NPR.org, By Gene Seymour, Posted September 22nd 2022
Ramsey Lewis, a pianist who sustained connections between jazz and popular music at a time when those bonds often seemed fragile and imperiled, died last Monday in Chicago, his hometown. He was 87.
His death was announced by his manager, Brett Steele, who cited natural causes.
Throughout his career, Lewis was the embodiment of jazz crossover. His affinity for gospel and blues tunes melded seamlessly with easygoing, unfettered forays into the rock and soul standards of the 1960s — a transaction that yielded major dividends with a trio album recorded at Washington D.C.’s fabled Bohemian Caverns in 1965. The title track of that album — “The ‘In’ Crowd,” a cover of Dobie Gray’s rhythm-and-blues hit from the previous year — made its own leap into the charts, spending 16 weeks on the Billboard Top 100 and rising as high as No. 5. The album spent 12 weeks in the top spot among best-selling R&B albums.
The rowdy, funky, hard-swinging acoustic jazz of Lewis, bassist Eldee Young and drummer Red Holt blended nicely with the wildly eclectic musical mélange making its way through the radio airwaves that summer of ’65, including the Rolling Stones’ “(I Can’t Get No) Satisfaction,” The Four Tops’ “I Can’t Help Myself,” Tom Jones’ “What’s New, Pussycat?” and The Beatles’ “Help!” For his part, Lewis received not only chart success with “The ‘In’ Crowd” but also cultural acclamation: the song earned him the Grammy award for Best Instrumental Jazz Performance.
Lewis built on his popular success later that year with Hang On, Ramsey! — another live trio album, recorded at the Lighthouse Café in Hermosa Beach, Calif. This time the playlist dug even deeper into the contemporary repertory, with a cover of “Hang On, Sloopy!” that reached No. 6 on the R&B chart and No. 11 on the pop chart. Two covers of songs by The Beatles, “A Hard Day’s Night” and “And I Love Her,” were included with more traditional standards like “Satin Doll” and “The More I See You.”
Towards the decade’s end, Young and Holt left the trio to form their own jazz combo. They were replaced by bassist Cleveland Eaton and drummer Maurice White. In 1974, Lewis reunited with White — a founder and architect of the seminal soul band Earth, Wind & Fire — to record Sun Goddess, an album whose emphasis fell on amplified instruments, prefiguring what we know as “smooth jazz.” That album topped Billboard‘s Top Soul Albums chart, and its title track became a hit single. Maurice White’s brother Verdine, a bassist with EWF, played and provided vocals on the album, as did the group’s lead vocalist, Philip Bailey.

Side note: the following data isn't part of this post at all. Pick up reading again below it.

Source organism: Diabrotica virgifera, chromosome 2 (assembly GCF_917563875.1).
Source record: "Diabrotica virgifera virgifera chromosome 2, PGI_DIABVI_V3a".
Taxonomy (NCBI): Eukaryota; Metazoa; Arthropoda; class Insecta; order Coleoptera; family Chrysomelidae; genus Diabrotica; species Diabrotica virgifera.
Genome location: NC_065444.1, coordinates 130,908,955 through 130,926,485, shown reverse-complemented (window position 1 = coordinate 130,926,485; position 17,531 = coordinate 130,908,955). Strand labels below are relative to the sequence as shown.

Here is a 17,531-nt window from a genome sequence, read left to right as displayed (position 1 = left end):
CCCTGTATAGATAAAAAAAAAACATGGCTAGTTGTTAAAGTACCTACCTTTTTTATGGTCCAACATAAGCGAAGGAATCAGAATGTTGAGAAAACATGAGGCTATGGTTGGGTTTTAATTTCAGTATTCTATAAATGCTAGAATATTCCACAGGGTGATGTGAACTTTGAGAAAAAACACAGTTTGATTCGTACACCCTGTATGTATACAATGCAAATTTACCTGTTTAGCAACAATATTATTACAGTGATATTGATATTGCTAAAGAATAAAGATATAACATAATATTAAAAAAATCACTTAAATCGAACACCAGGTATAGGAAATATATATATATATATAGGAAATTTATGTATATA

Ramsey Emmanuel Lewis, Jr. was born on May 27, 1935, in Chicago. Growing up in the Cabrini-Green housing project, he began playing piano at age 4. He began his classical training at the Chicago Music College Preparatory School, while playing piano and organ in his local church. He carried the abiding influences of both his gospel and classical training into a stylistically eclectic yet rhythmically grounded approach to jazz.
“I lucked out,” Lewis told a Chicago Sun-Times interviewer in 2018, “because both my parents loved classical and gospel music. My dad loved jazz as well. So, I was hearing this music around the house since I was born.”
After apprenticing with local ensembles, Lewis joined a jazz group called The Clefs as a freshman at Chicago’s Wells High School. Young and Holt were a part of that combo before joining what was later known as the “classic” Ramsey Lewis Trio. They made their recording debut in 1956 with Ramsey Lewis and the Gentle-men of Swing, followed in 1957 by Ramsey Lewis and the Gentle-men of Jazz, Volume Two.
In all, Lewis recorded more than 80 albums, winning three Grammys and scoring five gold records. In 2007, he was named a Jazz Master by the National Endowment for the Arts. He hosted a longtime syndicated radio show, Legends of Jazz, that was developed into a public television series in the mid-2000s.
Though the 1970s were considered by many to be a low point for jazz’s popularity, Lewis’ crossover success raised hopes that the music would maintain the same connections with rock, soul, and pop that it had in the first half of the 20th century. By reaching out to audiences of all ages and musical tastes with such a varied and cross-generational repertoire, Lewis was making as bold an investment in the future of jazz as any (so-called) avant-gardist or neo-classicist.
His commitment to jazz’s present and future found other outlets — notably as artistic director of Jazz at Ravinia, for which he composed two commissioned works: “Proclamation of Hope, for the bicentennial of Abraham Lincoln’s birth; and “To Know Her,” a full score for the Joffrey Ballet. He also helped organize Ravinia’s Jazz Mentor Program. In 2005, he launched the Ramsey Lewis Foundation, seeking to connect at-risk children with the joys of musical creation. His memoir — Gentleman of Jazz, coauthored by Chicago jazz journalist Aaron Cohen — will be published next year.
“I think [in] everything I do, the common denominator is improvisation,” Lewis told Molly Murphy in a 2006 interview for the National Endowment For the Arts. “Improvisation that should swing, have some forward motion to it, even if it’s a ballad, to have some movement about it. Where are you going to find that spontaneous improvisation in the moment except in jazz?”